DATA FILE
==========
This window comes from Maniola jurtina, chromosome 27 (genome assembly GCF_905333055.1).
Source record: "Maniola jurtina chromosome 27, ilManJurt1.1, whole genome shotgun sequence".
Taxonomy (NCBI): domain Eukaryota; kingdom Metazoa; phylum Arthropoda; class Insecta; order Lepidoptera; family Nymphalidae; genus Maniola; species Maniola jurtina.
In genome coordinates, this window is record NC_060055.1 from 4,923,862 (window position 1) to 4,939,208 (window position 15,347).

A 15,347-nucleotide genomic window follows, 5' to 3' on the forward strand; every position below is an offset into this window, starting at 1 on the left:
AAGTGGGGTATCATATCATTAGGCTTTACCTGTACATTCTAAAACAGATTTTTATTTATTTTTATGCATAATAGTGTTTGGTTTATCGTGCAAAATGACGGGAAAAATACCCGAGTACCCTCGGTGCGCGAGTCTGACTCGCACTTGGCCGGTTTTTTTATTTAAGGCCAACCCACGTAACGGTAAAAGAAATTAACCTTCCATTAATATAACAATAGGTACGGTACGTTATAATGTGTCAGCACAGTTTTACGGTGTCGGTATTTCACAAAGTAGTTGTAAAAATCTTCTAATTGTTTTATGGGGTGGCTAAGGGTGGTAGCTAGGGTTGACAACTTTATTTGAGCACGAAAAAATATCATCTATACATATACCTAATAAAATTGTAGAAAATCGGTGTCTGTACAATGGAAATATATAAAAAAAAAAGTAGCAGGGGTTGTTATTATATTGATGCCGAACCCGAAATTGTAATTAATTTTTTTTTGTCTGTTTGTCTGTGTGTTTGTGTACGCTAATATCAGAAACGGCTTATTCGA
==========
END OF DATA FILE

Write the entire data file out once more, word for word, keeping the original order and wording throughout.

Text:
This window comes from Maniola jurtina, chromosome 27 (genome assembly GCF_905333055.1).
Source record: "Maniola jurtina chromosome 27, ilManJurt1.1, whole genome shotgun sequence".
Taxonomy (NCBI): domain Eukaryota; kingdom Metazoa; phylum Arthropoda; class Insecta; order Lepidoptera; family Nymphalidae; genus Maniola; species Maniola jurtina.
In genome coordinates, this window is record NC_060055.1 from 4,923,862 (window position 1) to 4,939,208 (window position 15,347).

A 15,347-nucleotide genomic window follows, 5' to 3' on the forward strand; every position below is an offset into this window, starting at 1 on the left:
AAGTGGGGTATCATATCATTAGGCTTTACCTGTACATTCTAAAACAGATTTTTATTTATTTTTATGCATAATAGTGTTTGGTTTATCGTGCAAAATGACGGGAAAAATACCCGAGTACCCTCGGTGCGCGAGTCTGACTCGCACTTGGCCGGTTTTTTTATTTAAGGCCAACCCACGTAACGGTAAAAGAAATTAACCTTCCATTAATATAACAATAGGTACGGTACGTTATAATGTGTCAGCACAGTTTTACGGTGTCGGTATTTCACAAAGTAGTTGTAAAAATCTTCTAATTGTTTTATGGGGTGGCTAAGGGTGGTAGCTAGGGTTGACAACTTTATTTGAGCACGAAAAAATATCATCTATACATATACCTAATAAAATTGTAGAAAATCGGTGTCTGTACAATGGAAATATATAAAAAAAAAAGTAGCAGGGGTTGTTATTATATTGATGCCGAACCCGAAATTGTAATTAATTTTTTTTTGTCTGTTTGTCTGTGTGTTTGTGTACGCTAATATCAGAAACGGCTTATTCGA